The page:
YouTube blocked Trump but refuses to pull sick anti-Asian burglary rap

Video sharing platform YouTube, a subsidiary of tech giant Google, has been blasted for its refusal to pull a rap video that describes how to pull off an armed burglary and suggests racially targeting Chinese people because “they don’t believe in bank accounts”.

The tech giant has agreed that the song is “highly offensive” and “painful for many to watch” but refuses to pull it down – despite being willing to suspend the account of then-sitting US President Donald Trump in January.

In January the platform also briefly suspended the account of major UK radio channel TalkRADIO, before reversing the decision on the basis of “exceptions for material posted with an educational, documentary, scientific or artistic purpose”.

The sick tune was released by the rapper YG, who made headlines in 2019 after kicking a fan out of his concert for refusing to say “fuck Donald Trump” on stage.

It details the process of conducting an armed burglary in “a Chinese neighborhood”, saying: “You conscious ’cause you know you got nines with two clips on you / But fuck that, motherfuck that plasma / And fuck that laptop, go and get that jewelry box / You tryna get paid? Go take that jewelry box to the Slauson / They’ll give you cash back in the same day”

The rapper responsible for the song was arrested last January on robbery charges and has a prior 2009 conviction for burglary.

In a staff memo, YouTube management said: “We’ll start by saying we find this video to be highly offensive and understand it is painful for many to watch, including many in Trust & Safety and especially given the ongoing violence against the Asian community. One of the biggest challenges of working in Trust & Safety is that sometimes we have to leave up content we disagree with or find offensive… Sometimes videos that otherwise violate our policies are allowed to stay up if they have Educational, Documentary, Scientific or Artistic context.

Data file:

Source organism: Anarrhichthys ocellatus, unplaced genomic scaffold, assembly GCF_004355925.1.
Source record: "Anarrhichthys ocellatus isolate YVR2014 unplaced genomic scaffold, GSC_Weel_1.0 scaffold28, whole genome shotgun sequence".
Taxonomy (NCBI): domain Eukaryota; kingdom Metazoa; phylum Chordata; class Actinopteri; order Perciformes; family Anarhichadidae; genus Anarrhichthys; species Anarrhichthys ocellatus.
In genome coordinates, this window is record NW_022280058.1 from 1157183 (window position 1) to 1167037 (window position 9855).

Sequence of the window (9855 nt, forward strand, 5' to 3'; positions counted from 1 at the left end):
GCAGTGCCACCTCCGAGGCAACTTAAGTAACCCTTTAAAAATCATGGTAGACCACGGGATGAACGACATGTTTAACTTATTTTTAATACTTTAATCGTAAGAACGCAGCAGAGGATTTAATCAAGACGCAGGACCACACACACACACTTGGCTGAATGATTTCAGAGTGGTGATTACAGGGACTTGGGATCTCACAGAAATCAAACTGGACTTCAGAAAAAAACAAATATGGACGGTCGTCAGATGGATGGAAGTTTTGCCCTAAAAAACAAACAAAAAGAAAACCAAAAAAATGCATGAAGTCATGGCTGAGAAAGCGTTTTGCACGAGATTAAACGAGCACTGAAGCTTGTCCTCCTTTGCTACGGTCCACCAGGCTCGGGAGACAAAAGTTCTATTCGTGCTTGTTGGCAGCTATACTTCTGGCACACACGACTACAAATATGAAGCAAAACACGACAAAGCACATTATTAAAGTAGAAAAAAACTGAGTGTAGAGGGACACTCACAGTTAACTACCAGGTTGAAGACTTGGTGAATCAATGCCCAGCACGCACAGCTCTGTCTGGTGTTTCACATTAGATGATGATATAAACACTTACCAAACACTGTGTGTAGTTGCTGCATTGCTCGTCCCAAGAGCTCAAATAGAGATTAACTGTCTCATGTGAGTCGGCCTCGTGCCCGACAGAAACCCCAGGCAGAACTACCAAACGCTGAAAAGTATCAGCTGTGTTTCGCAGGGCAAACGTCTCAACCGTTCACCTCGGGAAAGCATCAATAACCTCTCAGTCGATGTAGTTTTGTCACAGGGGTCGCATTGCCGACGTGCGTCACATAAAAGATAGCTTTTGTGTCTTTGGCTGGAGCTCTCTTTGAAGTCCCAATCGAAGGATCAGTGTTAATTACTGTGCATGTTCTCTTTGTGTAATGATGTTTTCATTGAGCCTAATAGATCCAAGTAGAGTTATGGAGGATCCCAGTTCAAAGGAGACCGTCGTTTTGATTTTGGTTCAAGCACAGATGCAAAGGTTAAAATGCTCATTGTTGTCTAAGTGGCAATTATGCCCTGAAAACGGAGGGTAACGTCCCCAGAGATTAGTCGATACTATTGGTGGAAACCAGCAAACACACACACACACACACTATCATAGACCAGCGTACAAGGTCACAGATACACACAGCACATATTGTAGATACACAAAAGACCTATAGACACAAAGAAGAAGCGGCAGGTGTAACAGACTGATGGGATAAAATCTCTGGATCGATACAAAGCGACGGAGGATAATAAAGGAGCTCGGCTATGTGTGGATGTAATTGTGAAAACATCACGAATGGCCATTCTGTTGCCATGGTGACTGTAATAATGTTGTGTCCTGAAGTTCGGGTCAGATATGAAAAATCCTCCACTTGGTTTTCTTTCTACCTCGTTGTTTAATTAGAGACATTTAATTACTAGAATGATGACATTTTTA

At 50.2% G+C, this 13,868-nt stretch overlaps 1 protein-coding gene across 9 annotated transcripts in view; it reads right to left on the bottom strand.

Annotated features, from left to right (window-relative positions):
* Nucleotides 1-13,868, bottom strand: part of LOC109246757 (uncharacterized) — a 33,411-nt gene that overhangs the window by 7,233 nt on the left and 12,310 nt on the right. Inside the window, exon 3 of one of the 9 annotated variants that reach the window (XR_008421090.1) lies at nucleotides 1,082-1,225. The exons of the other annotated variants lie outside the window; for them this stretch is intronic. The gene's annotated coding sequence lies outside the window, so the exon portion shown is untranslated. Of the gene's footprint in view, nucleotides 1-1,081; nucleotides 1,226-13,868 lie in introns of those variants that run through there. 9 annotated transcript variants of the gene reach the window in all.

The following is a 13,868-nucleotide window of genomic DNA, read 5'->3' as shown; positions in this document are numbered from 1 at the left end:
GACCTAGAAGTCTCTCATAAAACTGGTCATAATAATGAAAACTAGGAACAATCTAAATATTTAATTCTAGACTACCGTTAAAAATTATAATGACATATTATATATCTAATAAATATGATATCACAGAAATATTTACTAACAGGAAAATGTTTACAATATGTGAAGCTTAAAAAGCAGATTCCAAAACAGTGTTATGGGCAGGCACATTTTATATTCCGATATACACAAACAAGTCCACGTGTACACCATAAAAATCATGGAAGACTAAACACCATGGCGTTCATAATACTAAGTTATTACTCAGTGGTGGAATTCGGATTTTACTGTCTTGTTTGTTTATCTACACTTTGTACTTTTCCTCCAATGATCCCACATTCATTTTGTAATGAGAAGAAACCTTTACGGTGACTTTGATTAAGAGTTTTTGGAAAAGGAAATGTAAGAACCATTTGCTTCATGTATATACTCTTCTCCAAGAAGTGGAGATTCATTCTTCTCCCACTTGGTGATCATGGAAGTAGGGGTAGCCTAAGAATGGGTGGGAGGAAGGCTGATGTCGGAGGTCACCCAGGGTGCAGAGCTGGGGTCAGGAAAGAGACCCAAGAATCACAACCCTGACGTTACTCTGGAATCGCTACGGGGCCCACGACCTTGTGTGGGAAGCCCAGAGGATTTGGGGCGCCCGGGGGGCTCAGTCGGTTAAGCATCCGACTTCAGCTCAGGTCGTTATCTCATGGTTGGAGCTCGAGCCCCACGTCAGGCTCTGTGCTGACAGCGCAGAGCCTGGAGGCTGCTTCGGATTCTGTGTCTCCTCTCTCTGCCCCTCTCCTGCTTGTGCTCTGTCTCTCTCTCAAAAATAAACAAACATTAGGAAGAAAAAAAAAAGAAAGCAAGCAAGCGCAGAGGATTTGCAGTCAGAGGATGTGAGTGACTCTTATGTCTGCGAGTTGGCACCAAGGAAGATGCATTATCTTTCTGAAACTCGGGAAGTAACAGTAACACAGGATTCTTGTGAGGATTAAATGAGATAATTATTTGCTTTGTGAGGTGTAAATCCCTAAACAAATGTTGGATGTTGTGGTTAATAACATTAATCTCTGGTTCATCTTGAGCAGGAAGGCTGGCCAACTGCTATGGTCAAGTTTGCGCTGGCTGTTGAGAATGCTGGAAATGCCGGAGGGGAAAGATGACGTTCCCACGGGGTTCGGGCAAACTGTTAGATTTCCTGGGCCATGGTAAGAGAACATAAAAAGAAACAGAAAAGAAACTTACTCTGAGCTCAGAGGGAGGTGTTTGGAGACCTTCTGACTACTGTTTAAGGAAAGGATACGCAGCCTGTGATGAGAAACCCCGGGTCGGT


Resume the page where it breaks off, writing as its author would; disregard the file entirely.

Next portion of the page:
“In this case, this video receives an EDSA exception as a musical performance. While EDSA is not a free pass for any content, there are likely thousands of music videos that would otherwise violate policies including Sex & Nudity, Violent or Graphic Content and Hate Speech were it not for these sorts of EDSA exceptions.

“As a result, removing this video would have far-reaching implications for other musical content containing similarly violent or offensive lyrics, in genres ranging from rap to rock. While we debated this decision at length amongst our policy experts, we made the difficult decision to leave the video up to enforce our policy consistently and avoid setting a precedent that may lead to us having to remove a lot of other music on YouTube.”